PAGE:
A promising emptiness

I'm here tonight as if an obstinate magnet, pulled toward the light of an empty page like a moth that spots a beacon on a dark and stormy night. He flies toward it, hopeful, determined, in need.

I can hardly keep my eyes open and I'm already in bed, but unfortunately, today was another mostly-dreadful one. And so I am here. Flitting over the promising emptiness of a white expanse and an eager cursor. 

The page asks nothing, and it is infinitely patient. It is an open embrace that never tires. It doesn't tick or talk or melt down or whine. It doesn't judge or pressure. It accepts truths and lies, ugliness and beauty. It is not defensive or harsh or rude. It never glances subtly toward a clock or a phone. It asks nothing but offers everything. And so I am here. 

In front of this empty slate, I am never cold. I am not lonely. Or overwhelmed. Or exhausted. I pour onto the page that my littlest boy called me a jerk, that he kicked me, that I snapped and spent a decent amount of time crying on the kitchen floor because this week has been relentless and "jerk" was the last straw. In doing so, I release these things and can start to let them go. I come to a peace, of sorts, with the underbelly of this life that is mine. The parts that aren't pretty but are real, the parts I don't like but must handle, the parts that others don't often discuss but must surely experience too. And so I am here.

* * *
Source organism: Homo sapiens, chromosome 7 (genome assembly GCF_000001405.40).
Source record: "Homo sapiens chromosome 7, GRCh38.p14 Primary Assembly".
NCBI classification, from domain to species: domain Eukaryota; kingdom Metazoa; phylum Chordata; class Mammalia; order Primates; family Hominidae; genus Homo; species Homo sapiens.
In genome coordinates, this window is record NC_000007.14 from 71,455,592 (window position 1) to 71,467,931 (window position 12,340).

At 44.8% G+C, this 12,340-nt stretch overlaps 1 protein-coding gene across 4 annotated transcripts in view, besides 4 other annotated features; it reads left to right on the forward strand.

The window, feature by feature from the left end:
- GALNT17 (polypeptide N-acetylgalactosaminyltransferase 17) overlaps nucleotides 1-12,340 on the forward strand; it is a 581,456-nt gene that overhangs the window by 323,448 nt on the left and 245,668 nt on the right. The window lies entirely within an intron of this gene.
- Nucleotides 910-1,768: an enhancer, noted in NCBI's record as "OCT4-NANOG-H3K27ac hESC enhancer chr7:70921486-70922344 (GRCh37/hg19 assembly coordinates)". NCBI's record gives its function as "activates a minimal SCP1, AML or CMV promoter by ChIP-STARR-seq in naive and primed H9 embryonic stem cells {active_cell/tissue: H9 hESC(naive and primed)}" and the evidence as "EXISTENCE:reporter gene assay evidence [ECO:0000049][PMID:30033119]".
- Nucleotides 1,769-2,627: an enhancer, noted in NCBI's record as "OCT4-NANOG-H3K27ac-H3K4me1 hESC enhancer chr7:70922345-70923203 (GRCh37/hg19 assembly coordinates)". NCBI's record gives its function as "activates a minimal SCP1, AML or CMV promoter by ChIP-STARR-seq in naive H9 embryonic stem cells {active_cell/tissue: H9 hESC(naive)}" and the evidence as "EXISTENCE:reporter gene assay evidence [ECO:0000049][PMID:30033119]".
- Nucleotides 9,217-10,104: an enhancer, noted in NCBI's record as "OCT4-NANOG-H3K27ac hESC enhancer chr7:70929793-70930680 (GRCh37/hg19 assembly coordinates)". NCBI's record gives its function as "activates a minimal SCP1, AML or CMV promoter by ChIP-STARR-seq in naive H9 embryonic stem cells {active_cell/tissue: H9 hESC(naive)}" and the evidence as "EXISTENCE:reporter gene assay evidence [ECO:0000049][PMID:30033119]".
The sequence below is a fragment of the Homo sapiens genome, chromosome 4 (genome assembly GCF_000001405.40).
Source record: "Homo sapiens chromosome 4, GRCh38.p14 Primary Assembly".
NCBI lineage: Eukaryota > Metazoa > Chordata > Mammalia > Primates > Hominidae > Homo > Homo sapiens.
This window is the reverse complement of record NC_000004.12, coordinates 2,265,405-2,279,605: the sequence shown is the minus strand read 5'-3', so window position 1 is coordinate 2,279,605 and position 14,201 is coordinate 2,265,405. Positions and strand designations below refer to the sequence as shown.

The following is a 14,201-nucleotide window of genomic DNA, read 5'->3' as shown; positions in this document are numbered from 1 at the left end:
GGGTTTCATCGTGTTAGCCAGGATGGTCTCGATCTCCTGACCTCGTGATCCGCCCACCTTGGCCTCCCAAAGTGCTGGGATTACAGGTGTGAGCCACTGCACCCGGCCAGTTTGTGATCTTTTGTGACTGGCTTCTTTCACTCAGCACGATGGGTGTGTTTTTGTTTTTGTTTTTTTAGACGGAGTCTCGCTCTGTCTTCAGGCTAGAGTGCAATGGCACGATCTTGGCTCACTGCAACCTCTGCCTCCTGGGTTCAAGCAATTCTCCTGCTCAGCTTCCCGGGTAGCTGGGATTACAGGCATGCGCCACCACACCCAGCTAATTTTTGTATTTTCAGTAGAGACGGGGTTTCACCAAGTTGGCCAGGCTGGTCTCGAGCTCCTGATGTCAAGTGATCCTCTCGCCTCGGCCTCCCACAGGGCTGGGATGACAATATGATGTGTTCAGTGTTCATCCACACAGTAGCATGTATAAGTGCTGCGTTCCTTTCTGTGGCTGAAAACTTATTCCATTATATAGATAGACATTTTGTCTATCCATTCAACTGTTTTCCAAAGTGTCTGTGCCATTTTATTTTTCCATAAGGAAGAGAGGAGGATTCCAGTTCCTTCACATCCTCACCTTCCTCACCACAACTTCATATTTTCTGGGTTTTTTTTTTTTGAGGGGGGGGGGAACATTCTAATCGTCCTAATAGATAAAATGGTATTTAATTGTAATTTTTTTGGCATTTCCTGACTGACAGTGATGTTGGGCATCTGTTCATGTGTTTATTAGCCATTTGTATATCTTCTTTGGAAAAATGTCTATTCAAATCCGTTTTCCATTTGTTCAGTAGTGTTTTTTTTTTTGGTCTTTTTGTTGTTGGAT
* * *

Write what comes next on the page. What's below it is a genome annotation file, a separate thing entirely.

I also record the moments that light my heart on fire: the graceful way Jack received the news that our pug would be staying in Brooklyn; that amidst his tears, he first asked "Is Percy happy?"; and secondly, "How will I tell S? Can you help me, Mom?" (S is a friend who adores Percy and sometimes had him sleep over.) I can hold on to these twinklings with specificity and accuracy, integrating them more fully into memory and heart. 

When I write, my cat sits by me. Almost always. He purrs like a gentle motor, bathes himself, falls asleep, snores in a subtle, irresistible way. He lets me reach over and play with his little pink toe pads. They're like warm jelly beans. I think he likes when I write, think he likes the positive zen flow over and around us as a page fills. I do.

The page never suggests that I am too much. It doesn't blink when I rage to it, doesn't mind if I cry. It welcomes jokes and also deeply serious privacies. It is consistent and punctual, generous and reliable, even when little else seems to be. It is enlivening and comforting and the best tool for unearthing self-understanding and acceptance that I've discovered. And so I am here.
This is a Finish the Sentence Friday post, inspired by the prompt "Sometimes, I wonder about my writing. I keep on and on because..." This week's link-up is hosted by Kristi Campbell.